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Flash! Crosswalks get OK

Woodward, Atherton x-walks will include warning lights

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POSTED July 17, 2013 2:24 a.m.

Manteca is getting two more crosswalks with solar-powered warning lights similar to the ones just installed on Cottage Avenue at Brookdale Way.

The City Council — with Mayor Willie Weatherford and Councilman John Harris dissenting for two different reasons — told staff Tuesday to proceed with the installation of crosswalks, refuge islands, and warning signs with push-bottom activated flashing lights on Woodward Avenue at Buena Visa Drive and Atherton Drive at Wellington Avenue.

Harris voted no because of his belief the crosswalk and warning lights weren’t enough.

“It is the Indianapolis Speedway out there,” Harris said of traffic on Woodward Avenue. As for Atherton Drive at Wellington Avenue he felt there wasn’t enough traffic or pedestrians to warrant a crosswalk at this time. Harris said he wanted traffic lights at the Woodward intersection instead.

Weatherford didn’t believe conditions warrant crosswalks at this time emphasizing he hoped that the council’s action wouldn’t create a situation that gives pedestrians  a false sense of security when they step into the crosswalks.

The mayor said many pedestrians gain a false sense of improved safety simply because there is a crosswalk. And that, he said, could lead to decreased public safety  especially if drivers don’t yield  to pedestrians.

The approval came despite a consultant’s study showing that the conditions didn’t meet established standards for crosswalks. Also, City Attorney John Brinton advised the council against approving the crosswalks based on the consultant’s study that he noted because it exists could create liability issues for the city should an accident occur between a pedestrian and vehicle in one of the crosswalks.

Richard Hansen, the only citizen to speak on the crosswalks, asked why the city spent upwards of $10,000 on a consultant if they were going to ignore his recommendations.

In the end Councilman Vince Hernandez’ argument prevailed.

Hernandez who lives in the Woodward Park neighborhood related his personal experiences while bicycling and walking with family as well as a survey he asked of neighbors near the crosswalks.

He noted all the individuals he talked to believe both crossings were dangerous noting they were used by their children going to and from school. It is not clear whether the consultant checked pedestrian crossings during the time students walk to and from school. One of the criteria was to have at least 40 pedestrians crossing a  street in any given two-hour period to justify a crosswalk.

The councilman noted it was dangerous to cross Woodward. And on Wellington Avenue oncoming traffic ignored his family even though they were in the crosswalk and had started across with plenty of time to spare.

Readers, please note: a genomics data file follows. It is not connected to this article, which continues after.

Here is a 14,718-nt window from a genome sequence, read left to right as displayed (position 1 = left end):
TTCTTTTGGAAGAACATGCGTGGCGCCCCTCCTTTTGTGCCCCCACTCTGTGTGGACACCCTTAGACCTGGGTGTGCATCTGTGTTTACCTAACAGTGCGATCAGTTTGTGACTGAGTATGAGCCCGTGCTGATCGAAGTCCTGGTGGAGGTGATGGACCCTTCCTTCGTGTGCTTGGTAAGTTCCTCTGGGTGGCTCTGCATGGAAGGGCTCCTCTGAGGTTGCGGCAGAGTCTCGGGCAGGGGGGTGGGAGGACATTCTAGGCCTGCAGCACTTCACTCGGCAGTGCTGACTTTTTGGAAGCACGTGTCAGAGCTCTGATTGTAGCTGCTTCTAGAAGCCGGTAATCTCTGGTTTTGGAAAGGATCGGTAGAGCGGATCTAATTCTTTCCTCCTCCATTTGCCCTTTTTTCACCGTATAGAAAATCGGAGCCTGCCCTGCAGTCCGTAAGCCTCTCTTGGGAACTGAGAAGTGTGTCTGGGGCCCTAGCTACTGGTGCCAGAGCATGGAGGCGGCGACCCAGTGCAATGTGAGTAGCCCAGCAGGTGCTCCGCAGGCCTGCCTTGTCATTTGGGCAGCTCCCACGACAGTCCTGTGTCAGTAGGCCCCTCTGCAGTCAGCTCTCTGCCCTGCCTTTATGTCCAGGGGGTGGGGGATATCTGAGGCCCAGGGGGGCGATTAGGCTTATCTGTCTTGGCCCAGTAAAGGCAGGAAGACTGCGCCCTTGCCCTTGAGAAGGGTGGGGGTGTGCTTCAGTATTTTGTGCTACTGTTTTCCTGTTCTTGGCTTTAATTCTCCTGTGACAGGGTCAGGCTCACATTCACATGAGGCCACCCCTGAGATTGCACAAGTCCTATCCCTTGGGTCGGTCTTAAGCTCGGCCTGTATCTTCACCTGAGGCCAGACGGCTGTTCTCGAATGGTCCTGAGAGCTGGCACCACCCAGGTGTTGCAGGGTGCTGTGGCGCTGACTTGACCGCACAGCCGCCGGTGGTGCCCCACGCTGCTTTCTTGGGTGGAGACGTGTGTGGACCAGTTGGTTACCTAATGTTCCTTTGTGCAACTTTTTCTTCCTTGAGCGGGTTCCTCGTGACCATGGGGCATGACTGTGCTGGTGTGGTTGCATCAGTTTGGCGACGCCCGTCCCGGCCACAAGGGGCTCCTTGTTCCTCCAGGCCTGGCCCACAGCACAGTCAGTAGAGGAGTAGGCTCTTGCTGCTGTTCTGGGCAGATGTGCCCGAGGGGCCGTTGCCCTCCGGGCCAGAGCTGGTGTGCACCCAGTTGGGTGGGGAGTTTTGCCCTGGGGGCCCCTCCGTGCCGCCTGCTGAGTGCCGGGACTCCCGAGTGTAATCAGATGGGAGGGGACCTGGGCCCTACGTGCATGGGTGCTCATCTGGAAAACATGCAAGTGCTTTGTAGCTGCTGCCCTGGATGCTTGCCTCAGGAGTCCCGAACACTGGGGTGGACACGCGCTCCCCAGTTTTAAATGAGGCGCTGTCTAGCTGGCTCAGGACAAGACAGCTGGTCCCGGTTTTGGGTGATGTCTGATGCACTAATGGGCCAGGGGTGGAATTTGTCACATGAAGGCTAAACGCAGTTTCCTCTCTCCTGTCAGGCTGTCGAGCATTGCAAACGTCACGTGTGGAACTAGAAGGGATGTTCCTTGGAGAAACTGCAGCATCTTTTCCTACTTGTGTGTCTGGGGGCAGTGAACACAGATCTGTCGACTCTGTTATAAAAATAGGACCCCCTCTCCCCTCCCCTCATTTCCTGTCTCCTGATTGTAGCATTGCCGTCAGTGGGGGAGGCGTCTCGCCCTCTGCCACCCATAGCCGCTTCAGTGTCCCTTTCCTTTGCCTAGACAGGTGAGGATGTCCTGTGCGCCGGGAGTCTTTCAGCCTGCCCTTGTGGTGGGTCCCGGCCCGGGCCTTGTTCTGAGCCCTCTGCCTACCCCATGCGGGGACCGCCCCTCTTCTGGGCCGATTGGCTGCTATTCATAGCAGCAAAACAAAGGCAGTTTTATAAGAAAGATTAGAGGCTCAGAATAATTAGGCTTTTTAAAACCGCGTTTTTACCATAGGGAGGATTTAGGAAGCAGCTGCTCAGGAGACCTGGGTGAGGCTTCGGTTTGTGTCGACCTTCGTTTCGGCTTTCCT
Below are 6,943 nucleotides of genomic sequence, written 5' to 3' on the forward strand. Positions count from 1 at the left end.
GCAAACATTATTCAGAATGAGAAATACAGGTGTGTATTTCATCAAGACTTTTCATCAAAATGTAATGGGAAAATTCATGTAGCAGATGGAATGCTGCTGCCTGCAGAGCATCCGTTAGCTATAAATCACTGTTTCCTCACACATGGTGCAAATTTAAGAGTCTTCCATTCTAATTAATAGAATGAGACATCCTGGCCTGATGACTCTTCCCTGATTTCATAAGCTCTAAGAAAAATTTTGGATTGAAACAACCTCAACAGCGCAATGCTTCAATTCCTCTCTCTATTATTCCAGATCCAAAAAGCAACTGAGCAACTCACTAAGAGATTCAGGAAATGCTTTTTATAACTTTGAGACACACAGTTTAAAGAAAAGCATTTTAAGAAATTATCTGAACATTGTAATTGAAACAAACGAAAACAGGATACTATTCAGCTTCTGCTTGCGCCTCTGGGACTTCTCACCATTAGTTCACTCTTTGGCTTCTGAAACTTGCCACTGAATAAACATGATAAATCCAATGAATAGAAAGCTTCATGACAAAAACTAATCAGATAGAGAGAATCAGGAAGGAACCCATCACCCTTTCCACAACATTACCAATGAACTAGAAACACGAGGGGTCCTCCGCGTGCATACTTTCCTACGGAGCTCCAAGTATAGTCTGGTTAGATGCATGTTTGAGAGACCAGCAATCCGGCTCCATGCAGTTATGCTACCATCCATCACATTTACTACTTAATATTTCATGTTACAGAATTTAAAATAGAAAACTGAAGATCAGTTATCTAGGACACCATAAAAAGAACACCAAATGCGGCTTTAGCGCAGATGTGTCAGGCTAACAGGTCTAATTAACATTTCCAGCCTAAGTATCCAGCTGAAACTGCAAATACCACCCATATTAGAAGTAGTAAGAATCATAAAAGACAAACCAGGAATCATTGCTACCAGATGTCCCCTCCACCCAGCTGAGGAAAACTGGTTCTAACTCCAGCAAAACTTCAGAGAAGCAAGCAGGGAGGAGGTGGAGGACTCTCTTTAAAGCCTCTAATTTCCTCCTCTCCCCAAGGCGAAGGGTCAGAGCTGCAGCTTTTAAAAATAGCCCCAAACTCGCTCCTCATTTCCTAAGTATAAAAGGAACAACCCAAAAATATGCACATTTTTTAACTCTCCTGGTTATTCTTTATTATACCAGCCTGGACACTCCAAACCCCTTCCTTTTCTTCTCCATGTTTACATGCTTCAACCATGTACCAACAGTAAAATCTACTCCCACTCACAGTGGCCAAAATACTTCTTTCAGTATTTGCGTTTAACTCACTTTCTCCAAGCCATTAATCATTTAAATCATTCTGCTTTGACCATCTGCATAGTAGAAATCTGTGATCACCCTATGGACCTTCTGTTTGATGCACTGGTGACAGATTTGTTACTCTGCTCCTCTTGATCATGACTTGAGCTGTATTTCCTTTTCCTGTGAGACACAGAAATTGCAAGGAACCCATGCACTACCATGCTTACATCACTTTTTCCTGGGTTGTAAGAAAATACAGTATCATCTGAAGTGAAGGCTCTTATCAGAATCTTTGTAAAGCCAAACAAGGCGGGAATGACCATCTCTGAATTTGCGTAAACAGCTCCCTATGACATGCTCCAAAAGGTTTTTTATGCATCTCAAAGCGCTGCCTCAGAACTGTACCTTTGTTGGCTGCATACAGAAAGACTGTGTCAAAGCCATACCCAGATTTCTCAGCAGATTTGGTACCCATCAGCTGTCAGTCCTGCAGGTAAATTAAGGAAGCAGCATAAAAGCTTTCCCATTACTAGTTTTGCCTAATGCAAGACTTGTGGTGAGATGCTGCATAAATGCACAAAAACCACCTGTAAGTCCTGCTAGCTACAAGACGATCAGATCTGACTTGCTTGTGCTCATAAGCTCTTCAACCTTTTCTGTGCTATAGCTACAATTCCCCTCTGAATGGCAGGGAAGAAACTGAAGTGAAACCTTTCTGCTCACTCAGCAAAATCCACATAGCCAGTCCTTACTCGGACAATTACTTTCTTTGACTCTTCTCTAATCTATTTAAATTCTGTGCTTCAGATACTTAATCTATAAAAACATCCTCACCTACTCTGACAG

Hernandez said that when using the new crosswalk on Cottage Avenue once the button was pushed to activate the flashing amber solar-powered lights that northbound traffic stopped immediately. The same was true when  he went back across the street although he noted the southbound drivers didn’t react as quickly but still stopped behind the crosswalk to let him  cross.

The councilman added the flashing lights mounted on top of the signs seemed much more effective than the in-pavement flashing lights that are activated by those wanting to cross Woodward Avenue at Wellington Avenue.

And while Hernandez was open to Harris’ suggestion of traffic signals at a later date, he said he couldn’t justify spending the $250,000 it would take to install traffic signals at Woodward Avenue and Buena Vista Drive at the present time.

The Cottage Avenue set-up cost around $5,000.

The new crosswalks will also have a similar feature to what can be found on Cottage Avenue  — bars blocking pedestrians from crossing on the opposite side of the intersection.

The adopted city budget has $150,000 budgeted for the two crosswalk projects.

The expense is related to the width of both streets. To make crossing safer, it will require a pedestrian island in the middle of the streets. That, in turn, would require restriping lanes to allow the placement of the island as well as accommodating left turn lanes.

The council back in April 2011 approved a crosswalk for Woodward Avenue after receiving a petition with 90 names of  parents concerned about their children’s safety going to and from school as well as generally accessing the park.

The Woodward Avenue crosswalk got put on hold while staff looked at traffic and parking as a whole around Woodward Park. Then further staff cutbacks and other more pressing projects requiring action before losing state and federal money took priority. Next the exact design of the crosswalk was delayed until such time the Atherton Drive extension was opened and the city was able to study changes in the traffic patterns.

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